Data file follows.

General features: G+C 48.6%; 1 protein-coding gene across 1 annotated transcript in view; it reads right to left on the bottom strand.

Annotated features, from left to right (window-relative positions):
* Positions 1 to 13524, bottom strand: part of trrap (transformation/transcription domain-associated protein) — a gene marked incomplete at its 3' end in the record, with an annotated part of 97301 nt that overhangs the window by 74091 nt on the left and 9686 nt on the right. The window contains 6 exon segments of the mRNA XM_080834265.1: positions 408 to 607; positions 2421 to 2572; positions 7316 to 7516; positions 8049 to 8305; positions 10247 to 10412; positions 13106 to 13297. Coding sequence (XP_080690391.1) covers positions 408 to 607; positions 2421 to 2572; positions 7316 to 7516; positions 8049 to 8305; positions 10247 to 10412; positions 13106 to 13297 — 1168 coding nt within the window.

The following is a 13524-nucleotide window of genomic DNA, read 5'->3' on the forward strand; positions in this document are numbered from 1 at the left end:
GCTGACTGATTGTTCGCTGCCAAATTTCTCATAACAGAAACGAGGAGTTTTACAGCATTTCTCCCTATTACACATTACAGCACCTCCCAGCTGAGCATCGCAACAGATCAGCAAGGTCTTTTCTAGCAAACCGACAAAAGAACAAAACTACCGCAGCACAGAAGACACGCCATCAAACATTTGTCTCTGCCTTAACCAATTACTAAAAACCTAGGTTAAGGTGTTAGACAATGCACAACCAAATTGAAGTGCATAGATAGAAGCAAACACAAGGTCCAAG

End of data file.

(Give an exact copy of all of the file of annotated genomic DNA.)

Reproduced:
General features: G+C 48.6%; 1 protein-coding gene across 1 annotated transcript in view; it reads right to left on the bottom strand.

Annotated features, from left to right (window-relative positions):
* Positions 1 to 13524, bottom strand: part of trrap (transformation/transcription domain-associated protein) — a gene marked incomplete at its 3' end in the record, with an annotated part of 97301 nt that overhangs the window by 74091 nt on the left and 9686 nt on the right. The window contains 6 exon segments of the mRNA XM_080834265.1: positions 408 to 607; positions 2421 to 2572; positions 7316 to 7516; positions 8049 to 8305; positions 10247 to 10412; positions 13106 to 13297. Coding sequence (XP_080690391.1) covers positions 408 to 607; positions 2421 to 2572; positions 7316 to 7516; positions 8049 to 8305; positions 10247 to 10412; positions 13106 to 13297 — 1168 coding nt within the window.

The following is a 13524-nucleotide window of genomic DNA, read 5'->3' on the forward strand; positions in this document are numbered from 1 at the left end:
GCTGACTGATTGTTCGCTGCCAAATTTCTCATAACAGAAACGAGGAGTTTTACAGCATTTCTCCCTATTACACATTACAGCACCTCCCAGCTGAGCATCGCAACAGATCAGCAAGGTCTTTTCTAGCAAACCGACAAAAGAACAAAACTACCGCAGCACAGAAGACACGCCATCAAACATTTGTCTCTGCCTTAACCAATTACTAAAAACCTAGGTTAAGGTGTTAGACAATGCACAACCAAATTGAAGTGCATAGATAGAAGCAAACACAAGGTCCAAG